Being an entrepreneur in the nineteenth century was no easier than it is today. An oft-quoted modern statistic is that only about half of all small businesses survive their first five years. The dry goods store known as Foote & Barnard lasted barely eight months over the course of the year 1865, before catastrophe closed its doors forever.
I came across this story while I was conducting research in the Lorain County News on another topic. The Oberlin College Archives holds three ledger volumes once belonging to Wellington and Pittsfield merchants called Foote & Locke, composed between 1837 and 1846, so the name caught my attention. The short and unfortunate history of Foote & Barnard unfolded across just ten short notices and advertisements.
In March 1865, the dry goods firm Clarke & Foote announced its formal dissolution. C. S. Foote, junior partner in the operation, published his intention to continue on “at the old stand” and became the senior partner in his new venture by bringing in one William Barnard, Esq. Less than two months later, the News reported, “We are sorry to hear that our friends and patrons, Messrs. Foote and Barnard, Merchants, were burned out last Thursday night, losing their entire stock of goods, and but partially insured, supposed the work of incendiaries” (5-10-1865, pg. 2).
A much longer description of the blaze appeared in the Wellington section of the following week’s paper. Fire was first discovered near “the butter room” and was believed to have been started by arsonists. Despite the lack of wind on the night of the fire, “the buildings being of wood and the contents so combustible, the fire rushed through it with great rapidity.” Adjacent structures were also in danger of being consumed. The stove and tinware shop owned by Orrin Sage, and the hardware store of Ethel Benedict, were both “greatly periled,” which provides strong evidence that Foote & Barnard operated out of the business block at the intersection of the village, the northeast corner of what is today Main Street and Herrick Avenue.
Foote & Barnard’s overall financial loss was estimated to be as much as twenty-five thousand dollars, on which they had approximately seventeen thousand dollars insurance. In the immediate aftermath of the fire, the two men moved first to the basement of Benedict’s hardware store, just across Main Street, but soon after relocated to “the large building lately occupied by Belding & Harris as a shoe and grocery store.” (I believe this was on the north side of what is now West Herrick Avenue.) So much of their stock had been destroyed that they pleaded for time to “visit the eastern cities for more goods” so they could resume operations (5-17-1865, pg. 3).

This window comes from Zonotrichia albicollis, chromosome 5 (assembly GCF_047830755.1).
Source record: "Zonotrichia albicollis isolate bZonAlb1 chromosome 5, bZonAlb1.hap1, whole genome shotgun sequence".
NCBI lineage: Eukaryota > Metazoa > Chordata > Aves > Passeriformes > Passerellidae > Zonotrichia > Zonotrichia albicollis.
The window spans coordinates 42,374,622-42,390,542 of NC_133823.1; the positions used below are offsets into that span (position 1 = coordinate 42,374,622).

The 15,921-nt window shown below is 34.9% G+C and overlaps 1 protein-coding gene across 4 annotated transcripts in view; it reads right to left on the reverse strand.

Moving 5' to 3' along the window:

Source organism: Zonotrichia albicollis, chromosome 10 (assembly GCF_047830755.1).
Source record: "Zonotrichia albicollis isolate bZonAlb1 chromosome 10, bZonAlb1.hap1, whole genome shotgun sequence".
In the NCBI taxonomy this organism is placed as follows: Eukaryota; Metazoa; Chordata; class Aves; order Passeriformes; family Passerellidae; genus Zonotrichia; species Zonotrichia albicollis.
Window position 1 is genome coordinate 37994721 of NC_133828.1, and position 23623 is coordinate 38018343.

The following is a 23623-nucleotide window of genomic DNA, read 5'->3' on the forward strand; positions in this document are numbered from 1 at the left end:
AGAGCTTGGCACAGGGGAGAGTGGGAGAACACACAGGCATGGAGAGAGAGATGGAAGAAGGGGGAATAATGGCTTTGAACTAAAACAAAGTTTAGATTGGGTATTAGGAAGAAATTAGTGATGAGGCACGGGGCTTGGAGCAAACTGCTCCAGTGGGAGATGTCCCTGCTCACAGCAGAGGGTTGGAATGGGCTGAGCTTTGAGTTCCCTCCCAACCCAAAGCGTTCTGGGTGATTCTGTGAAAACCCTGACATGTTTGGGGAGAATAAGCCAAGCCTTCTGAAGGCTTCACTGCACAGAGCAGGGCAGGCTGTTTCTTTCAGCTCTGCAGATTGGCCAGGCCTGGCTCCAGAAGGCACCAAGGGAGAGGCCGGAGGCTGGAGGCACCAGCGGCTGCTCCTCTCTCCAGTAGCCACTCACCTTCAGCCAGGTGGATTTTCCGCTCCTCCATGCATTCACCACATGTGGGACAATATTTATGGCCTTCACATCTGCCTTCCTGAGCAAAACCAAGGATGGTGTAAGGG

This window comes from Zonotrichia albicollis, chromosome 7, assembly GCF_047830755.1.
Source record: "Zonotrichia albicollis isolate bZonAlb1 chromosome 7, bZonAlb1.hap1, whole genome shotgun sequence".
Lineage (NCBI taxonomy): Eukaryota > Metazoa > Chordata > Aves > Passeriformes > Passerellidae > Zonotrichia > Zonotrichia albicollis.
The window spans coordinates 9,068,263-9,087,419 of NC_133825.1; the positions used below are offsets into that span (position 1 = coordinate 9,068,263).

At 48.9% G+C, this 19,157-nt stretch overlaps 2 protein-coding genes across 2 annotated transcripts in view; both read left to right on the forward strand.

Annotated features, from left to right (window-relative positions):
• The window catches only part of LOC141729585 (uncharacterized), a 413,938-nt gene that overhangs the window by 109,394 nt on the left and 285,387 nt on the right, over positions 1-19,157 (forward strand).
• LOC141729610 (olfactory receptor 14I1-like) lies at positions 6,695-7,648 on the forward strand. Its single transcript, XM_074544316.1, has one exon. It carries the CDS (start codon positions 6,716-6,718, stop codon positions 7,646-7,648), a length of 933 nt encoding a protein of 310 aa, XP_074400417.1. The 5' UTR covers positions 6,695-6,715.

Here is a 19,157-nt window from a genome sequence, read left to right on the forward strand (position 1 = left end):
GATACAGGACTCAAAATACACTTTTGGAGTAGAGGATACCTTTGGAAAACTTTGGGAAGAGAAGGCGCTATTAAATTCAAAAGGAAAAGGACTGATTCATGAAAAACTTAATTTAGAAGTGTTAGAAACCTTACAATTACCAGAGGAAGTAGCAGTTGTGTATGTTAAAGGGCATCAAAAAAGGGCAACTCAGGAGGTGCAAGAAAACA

But circumstances continued to worsen. The reconstruction of Foote & Barnard’s store had to be abandoned for the year because “brick for the purpose could not be obtained” (7-12-1865, pg. 3). By late October, the men began to weekly promote a going-out-of-business sale, noting in the advertisement that their old stock had burned and they had “determined to close” (11-22-1865, pg. 3). A formal dissolution of partnership was published in January, 1866, printed over a card of thanks from C. S. Foote to his former customers. He was retiring from business after more than twenty-five years.
Mr. Foote had one more role to play in the history of Wellington. Upon retiring, he sold both his “fine residence” and his interest in the defunct dry goods store to William Rininger of Attica, Ohio. I have written about Rininger before. One of the village’s wealthiest and most irascible residents, he eventually owned the massive brick Italianate block erected on the site of Foote & Barnard’s burned wooden shop, selling it in 1882. But brick ultimately proved no more impervious to fire than wood. A half-century after Foote & Barnard lost everything in a single spring night, the so-called Rininger block also burned to the ground in 1915.